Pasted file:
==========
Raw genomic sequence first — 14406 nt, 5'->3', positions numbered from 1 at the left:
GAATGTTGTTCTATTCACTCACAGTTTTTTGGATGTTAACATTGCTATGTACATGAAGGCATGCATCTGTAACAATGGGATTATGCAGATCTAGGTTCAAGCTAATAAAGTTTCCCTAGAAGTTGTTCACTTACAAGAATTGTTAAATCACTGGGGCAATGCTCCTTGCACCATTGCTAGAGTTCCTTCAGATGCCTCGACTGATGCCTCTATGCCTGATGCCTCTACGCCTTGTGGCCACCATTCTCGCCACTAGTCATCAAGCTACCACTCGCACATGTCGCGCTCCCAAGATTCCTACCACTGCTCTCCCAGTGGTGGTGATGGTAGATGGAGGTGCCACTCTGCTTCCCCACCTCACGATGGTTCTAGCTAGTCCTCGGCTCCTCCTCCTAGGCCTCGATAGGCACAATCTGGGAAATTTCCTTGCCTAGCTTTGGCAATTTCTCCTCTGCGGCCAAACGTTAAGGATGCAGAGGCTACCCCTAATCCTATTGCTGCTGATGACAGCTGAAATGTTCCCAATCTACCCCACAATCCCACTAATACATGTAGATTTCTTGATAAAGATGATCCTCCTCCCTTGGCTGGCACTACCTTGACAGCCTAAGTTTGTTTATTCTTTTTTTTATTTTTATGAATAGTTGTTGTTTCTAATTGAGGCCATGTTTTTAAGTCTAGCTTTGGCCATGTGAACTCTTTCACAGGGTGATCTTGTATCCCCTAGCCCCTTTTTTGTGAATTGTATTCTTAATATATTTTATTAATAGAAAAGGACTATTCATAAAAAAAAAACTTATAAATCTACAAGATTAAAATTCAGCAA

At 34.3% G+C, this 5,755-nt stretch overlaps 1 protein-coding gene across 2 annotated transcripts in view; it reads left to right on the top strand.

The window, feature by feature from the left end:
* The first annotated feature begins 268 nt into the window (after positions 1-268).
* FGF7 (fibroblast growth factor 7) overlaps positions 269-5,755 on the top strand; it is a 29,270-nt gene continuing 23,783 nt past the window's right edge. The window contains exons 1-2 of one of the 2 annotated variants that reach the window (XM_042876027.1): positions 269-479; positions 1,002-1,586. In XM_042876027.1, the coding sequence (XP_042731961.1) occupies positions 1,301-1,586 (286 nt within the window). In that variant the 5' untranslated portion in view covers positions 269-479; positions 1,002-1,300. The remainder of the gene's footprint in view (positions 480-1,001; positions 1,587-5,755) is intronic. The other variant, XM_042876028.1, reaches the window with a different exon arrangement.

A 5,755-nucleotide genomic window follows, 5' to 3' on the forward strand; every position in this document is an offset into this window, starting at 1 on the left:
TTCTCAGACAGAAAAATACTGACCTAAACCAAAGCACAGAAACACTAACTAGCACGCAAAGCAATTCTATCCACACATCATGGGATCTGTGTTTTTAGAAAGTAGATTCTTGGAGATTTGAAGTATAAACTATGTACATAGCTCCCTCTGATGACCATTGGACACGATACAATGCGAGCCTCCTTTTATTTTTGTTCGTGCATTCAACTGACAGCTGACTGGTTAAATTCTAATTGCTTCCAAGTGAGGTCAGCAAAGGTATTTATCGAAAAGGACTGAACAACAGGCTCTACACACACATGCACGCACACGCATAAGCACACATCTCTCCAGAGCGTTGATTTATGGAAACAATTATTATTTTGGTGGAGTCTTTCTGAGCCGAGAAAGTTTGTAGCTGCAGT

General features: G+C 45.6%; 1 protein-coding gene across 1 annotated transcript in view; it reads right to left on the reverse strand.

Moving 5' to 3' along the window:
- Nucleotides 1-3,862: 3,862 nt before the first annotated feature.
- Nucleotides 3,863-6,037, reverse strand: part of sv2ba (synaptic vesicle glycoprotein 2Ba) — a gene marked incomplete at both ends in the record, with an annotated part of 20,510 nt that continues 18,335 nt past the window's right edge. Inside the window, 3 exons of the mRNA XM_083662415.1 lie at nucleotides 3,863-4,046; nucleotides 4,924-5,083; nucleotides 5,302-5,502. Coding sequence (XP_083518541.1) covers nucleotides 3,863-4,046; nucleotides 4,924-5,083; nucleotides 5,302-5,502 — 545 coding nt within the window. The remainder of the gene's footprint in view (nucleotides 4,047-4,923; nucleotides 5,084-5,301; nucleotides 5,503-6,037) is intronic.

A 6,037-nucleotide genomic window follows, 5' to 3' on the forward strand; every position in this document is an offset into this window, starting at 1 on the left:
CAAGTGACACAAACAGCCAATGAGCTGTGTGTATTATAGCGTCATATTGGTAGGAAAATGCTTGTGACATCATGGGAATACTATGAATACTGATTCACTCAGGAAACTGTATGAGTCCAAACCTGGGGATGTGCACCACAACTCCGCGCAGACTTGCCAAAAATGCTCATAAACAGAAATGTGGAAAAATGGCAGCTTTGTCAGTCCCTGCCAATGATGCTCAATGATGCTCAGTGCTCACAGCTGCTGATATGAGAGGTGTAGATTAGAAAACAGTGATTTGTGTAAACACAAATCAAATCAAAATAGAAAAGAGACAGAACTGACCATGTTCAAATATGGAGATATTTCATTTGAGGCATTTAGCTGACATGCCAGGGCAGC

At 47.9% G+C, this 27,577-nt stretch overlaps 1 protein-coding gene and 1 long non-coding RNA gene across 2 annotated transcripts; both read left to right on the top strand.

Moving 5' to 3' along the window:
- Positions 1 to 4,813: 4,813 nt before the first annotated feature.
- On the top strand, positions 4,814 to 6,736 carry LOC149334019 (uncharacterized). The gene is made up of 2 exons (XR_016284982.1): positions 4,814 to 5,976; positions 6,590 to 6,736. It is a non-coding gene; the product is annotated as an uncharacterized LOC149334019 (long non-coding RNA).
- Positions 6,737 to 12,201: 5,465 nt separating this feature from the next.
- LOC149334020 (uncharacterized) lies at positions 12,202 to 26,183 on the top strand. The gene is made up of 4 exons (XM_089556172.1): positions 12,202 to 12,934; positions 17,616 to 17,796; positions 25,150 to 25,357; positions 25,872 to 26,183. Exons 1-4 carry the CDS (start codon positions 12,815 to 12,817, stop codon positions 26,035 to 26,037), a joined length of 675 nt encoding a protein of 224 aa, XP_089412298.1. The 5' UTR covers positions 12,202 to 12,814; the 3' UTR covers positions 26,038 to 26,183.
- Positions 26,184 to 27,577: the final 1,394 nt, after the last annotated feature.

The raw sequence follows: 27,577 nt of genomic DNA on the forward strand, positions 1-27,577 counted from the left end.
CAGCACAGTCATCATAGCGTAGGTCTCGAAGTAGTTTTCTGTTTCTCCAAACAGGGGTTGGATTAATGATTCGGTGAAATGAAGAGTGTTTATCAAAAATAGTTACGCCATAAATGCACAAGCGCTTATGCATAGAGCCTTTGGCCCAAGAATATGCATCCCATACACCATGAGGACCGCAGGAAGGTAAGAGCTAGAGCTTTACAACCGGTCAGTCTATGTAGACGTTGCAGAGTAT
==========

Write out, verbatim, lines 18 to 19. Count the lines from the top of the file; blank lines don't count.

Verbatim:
- On the top strand, positions 4,814 to 6,736 carry LOC149334019 (uncharacterized). The gene is made up of 2 exons (XR_016284982.1): positions 4,814 to 5,976; positions 6,590 to 6,736. It is a non-coding gene; the product is annotated as an uncharacterized LOC149334019 (long non-coding RNA).
- Positions 6,737 to 12,201: 5,465 nt separating this feature from the next.